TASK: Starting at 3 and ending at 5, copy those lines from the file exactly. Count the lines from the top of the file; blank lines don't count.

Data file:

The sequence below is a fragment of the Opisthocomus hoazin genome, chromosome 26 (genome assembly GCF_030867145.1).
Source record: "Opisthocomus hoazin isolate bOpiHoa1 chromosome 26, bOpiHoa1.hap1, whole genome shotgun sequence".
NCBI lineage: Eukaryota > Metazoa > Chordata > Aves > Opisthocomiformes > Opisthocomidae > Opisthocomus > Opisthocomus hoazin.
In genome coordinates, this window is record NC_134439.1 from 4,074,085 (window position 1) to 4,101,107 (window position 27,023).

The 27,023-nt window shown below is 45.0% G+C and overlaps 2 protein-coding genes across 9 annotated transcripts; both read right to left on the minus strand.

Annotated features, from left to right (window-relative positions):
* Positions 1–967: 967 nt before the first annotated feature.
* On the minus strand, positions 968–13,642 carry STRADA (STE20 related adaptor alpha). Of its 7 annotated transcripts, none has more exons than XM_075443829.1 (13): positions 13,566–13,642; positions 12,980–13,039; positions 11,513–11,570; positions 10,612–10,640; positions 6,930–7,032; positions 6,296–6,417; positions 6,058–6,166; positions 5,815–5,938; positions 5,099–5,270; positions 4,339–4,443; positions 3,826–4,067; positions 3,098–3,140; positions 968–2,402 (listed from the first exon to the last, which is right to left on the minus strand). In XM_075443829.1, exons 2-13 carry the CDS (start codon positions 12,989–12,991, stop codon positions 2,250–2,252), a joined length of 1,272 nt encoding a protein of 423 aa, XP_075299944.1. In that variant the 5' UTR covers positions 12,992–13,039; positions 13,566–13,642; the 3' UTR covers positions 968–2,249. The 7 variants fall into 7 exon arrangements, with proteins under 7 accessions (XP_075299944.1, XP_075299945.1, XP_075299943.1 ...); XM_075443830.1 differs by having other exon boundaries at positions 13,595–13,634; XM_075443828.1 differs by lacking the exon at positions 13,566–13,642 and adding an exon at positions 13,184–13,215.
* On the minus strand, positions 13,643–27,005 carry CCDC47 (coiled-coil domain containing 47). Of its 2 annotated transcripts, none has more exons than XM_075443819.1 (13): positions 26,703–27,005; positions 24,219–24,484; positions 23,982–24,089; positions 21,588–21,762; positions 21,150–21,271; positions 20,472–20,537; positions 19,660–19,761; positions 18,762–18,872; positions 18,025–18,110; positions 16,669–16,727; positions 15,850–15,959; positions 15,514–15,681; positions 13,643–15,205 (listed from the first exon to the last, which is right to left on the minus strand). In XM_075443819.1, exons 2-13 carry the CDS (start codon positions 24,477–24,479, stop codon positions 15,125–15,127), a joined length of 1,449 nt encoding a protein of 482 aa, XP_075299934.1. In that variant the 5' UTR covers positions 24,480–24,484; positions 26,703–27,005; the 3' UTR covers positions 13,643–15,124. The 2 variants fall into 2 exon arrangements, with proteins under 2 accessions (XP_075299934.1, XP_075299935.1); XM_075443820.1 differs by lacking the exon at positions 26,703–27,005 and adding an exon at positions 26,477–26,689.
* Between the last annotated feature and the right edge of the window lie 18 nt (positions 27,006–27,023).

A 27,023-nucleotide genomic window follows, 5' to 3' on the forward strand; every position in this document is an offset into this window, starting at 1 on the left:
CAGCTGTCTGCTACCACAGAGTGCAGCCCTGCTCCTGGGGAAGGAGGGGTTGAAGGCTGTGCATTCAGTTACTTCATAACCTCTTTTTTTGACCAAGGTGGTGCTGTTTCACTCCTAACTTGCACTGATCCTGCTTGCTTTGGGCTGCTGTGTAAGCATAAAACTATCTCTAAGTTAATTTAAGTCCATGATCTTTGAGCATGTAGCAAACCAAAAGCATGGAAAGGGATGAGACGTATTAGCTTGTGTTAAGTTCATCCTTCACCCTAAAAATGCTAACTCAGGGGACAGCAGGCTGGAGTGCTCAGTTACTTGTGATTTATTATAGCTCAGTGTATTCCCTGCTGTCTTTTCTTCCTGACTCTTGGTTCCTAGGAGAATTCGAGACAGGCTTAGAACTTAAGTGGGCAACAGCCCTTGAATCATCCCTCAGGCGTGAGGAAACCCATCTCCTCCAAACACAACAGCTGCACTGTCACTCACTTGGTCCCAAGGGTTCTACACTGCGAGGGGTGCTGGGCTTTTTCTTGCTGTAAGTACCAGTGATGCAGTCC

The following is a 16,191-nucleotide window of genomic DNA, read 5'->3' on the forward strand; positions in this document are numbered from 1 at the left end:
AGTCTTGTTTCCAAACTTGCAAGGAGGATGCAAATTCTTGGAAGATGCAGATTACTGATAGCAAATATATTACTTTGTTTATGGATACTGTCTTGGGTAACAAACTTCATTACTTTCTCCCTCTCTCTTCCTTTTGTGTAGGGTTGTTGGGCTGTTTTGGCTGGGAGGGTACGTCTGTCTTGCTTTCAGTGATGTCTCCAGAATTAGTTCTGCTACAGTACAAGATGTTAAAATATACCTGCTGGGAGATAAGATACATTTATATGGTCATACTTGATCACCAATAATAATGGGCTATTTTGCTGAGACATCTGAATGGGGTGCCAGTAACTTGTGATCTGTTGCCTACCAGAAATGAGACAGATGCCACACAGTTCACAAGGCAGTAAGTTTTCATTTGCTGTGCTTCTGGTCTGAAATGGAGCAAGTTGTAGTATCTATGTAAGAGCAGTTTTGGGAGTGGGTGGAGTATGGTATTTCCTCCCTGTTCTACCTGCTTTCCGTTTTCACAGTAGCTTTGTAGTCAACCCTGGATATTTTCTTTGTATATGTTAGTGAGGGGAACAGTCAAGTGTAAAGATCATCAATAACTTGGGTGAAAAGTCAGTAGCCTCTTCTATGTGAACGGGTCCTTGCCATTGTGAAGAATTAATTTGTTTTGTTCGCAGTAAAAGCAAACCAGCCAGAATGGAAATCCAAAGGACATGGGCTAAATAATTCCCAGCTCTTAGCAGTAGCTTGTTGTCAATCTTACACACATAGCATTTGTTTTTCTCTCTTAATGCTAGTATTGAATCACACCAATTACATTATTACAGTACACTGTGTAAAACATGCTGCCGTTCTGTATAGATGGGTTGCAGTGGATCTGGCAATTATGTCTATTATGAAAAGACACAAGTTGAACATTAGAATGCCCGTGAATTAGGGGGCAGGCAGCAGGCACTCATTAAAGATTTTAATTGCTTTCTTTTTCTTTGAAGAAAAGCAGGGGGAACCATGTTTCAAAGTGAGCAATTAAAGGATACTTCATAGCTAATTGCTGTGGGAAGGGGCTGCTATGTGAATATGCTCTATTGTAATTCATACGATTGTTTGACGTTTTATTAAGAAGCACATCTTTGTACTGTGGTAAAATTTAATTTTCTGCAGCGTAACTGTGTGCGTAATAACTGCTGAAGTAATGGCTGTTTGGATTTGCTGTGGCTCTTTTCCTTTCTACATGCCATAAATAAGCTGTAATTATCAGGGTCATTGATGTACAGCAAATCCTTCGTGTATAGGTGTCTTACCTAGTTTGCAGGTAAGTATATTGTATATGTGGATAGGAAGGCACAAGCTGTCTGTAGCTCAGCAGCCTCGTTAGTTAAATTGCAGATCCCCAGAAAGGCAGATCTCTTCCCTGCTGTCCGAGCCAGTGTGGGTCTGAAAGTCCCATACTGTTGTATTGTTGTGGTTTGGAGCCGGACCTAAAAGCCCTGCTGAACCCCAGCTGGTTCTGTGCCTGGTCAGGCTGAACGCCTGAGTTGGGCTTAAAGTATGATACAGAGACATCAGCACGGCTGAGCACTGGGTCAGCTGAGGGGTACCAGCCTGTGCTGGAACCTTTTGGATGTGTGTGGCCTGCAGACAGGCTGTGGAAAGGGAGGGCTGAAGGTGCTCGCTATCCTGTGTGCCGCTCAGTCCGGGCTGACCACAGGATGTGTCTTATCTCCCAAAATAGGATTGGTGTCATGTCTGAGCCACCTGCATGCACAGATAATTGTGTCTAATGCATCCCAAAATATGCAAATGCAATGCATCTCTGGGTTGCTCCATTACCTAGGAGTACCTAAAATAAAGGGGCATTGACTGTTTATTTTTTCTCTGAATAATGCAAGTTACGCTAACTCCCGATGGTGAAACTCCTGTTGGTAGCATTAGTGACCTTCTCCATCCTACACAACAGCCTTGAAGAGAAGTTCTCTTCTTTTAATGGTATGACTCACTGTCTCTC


NCBI lineage: Eukaryota > Metazoa > Chordata > Aves > Opisthocomiformes > Opisthocomidae > Opisthocomus > Opisthocomus hoazin.
In genome coordinates, this window is record NC_134439.1 from 4,074,085 (window position 1) to 4,101,107 (window position 27,023).

The 27,023-nt window shown below is 45.0% G+C and overlaps 2 protein-coding genes across 9 annotated transcripts; both read right to left on the minus strand.